Be the Anti-Lawnmower Mom


Listen, your teeny-tiny, defenseless babies are going to grow up and become adults. Based on my years of mothering experience, I’m going to give you this advice: Be an anti-lawnmower mom.

Play the long game. 

Don't be a mom that mows away problems for your kids, called a lawnmower mom.If you teach your children that they can do hard things all throughout their childhoods, then you’re providing a foundation of resiliency and confidence that will serve them well in every area of life.

Lawnmower parents bulldoze problems for kids and make the path smooth and comfortable. Be the anti-lawnmower mom or parent. 

Be the parents who refuse to give in to a parenting philosophy that can disable your children’s ability to cope with obstacles as a natural part of life. Don’t parent out of a fear that tells you to smooth out all the bumps for your beloveds and make things easy. Teach them that failure and course correcting are part of how we learn.

If you haven’t lived through a hard season yet in your life, you will. And so will your kids. Humility, determination, and perseverance are character traits to practice early.

We can be the moms who equip our kids with lifelong skills when we do simple things, like hold them responsible for their actions and accept consequences as something earned. We invest in their future when we help implement problem solving in the midst of a dilemma, or we access all available resources, such as counseling when needed.

Careful Pruning

I know the mothering angst. My children have been misunderstood and mistreated, and they’ve failed, struggled, and walked through trials.

As moms, we feel a natural reflex to protect our offspring and to buffer them from pain.

But here’s the thing. When we allow our kids to feel the hard things in life and we coach them through it, we actually are protecting them for the future, instilling important coping skills. It’s a powerful change in thinking to embrace that painful things are opportunities to run toward rather than an evil to avoid.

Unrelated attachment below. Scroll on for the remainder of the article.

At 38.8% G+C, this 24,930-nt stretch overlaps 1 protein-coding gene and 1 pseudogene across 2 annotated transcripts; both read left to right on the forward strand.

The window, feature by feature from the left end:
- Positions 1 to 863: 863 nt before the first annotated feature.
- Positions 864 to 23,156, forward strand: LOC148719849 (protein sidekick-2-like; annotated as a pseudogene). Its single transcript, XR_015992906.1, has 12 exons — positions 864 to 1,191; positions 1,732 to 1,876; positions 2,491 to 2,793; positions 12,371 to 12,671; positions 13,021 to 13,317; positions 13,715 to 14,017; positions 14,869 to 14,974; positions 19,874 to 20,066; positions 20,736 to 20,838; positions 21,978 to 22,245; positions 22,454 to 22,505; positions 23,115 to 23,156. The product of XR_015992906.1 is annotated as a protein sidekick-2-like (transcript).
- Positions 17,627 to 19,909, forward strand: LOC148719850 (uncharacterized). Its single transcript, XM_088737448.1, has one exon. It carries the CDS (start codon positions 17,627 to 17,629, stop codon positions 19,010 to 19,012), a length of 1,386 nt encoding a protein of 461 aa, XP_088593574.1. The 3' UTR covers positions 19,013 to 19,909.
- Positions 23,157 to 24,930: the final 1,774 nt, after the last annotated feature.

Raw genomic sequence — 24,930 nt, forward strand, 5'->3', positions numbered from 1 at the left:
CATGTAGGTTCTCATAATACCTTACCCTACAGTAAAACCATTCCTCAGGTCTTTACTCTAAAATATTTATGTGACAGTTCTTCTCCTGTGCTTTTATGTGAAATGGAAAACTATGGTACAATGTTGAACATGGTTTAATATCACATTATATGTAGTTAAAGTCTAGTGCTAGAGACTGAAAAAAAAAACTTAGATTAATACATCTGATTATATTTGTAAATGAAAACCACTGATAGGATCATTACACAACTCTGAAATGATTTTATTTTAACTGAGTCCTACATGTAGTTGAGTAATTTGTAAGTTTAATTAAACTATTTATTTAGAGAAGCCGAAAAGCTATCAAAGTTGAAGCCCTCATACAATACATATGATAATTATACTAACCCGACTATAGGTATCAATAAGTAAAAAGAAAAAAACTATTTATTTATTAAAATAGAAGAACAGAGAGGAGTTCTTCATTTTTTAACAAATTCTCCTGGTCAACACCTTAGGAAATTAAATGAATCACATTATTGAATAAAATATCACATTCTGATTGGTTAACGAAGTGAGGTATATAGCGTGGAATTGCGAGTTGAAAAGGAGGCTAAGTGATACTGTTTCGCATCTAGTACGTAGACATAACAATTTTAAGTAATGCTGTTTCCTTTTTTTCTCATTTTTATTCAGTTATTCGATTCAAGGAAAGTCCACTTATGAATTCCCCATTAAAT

When your kids are struggling in school, work with them to problem solve. Ask why their folder was signed, and brainstorm how to avoid this. Have them apologize to the teacher and speak with him or her about better strategies. At younger ages, go with them and lead them through it. By middle school, have them do this on their own, unless a circumstance seems to need your intervention. Even then, you might ask how they’d like you to approach it, if they want you involved. This is your way of reinforcing that you see them as growing capable of calling the shots in their own lives.

Let them get a zero on an uncompleted assignment. Remind your kids that someday, their boss will expect them to complete tasks and failing to do so will cause problems.

When your kids are struggling relationally, walk them through how to reconcile or set boundaries. Teach healthy relationship skills, such as choosing carefully whom enters in their intimate sphere of influence and how to graciously build boundaries when necessary.

When your kids don’t make the team, sit and cry with them, talk them through it, and set the precedent for how you want this to look when, in the future, they don’t get the job. Remind them how you believe in them for better things, even though it hurts today.

Children Play on Tire Swing
Photo by Kelly Sikkema on Unsplash

Park the Lawnmower

At our house, the philosophy is that if it’s something happening to our kids as part of their story, then we don’t hide the information, although we offered only age-appropriate details. For instance, when my kids’ Mamaw was in the hospital, we asked her to let the kids climb up in her bed and tell them what she had told us: “I’ve lived a good long life, and I’m not afraid to go home to heaven. In fact, I’m ready to see Jesus.” Though she lived several more years, I wanted my kids to know how she felt about her death before it happened, by way of equipping their grieving.

Now with my grown-ish kids, when they share a concern, I ask how they’re going to handle it. I also clarify if they just need me to listen or if they want help problem solving. It’s a question I’ve asked since they were little, conveying my belief in them, and reinforcing that I’m their biggest cheerleader.

In hindsight, I’m glad for the times we made them handle their own transactions, ask for help in a store, and do all the “adult” things their senior year in high school, like making doctor appointments, handling car issues, and researching college choices.

Take it from an anti-lawnmower mom whose adult son recently thanked me for teaching him how to handle things on his own.

You, dear mama, can help your kids learn to do hard things.


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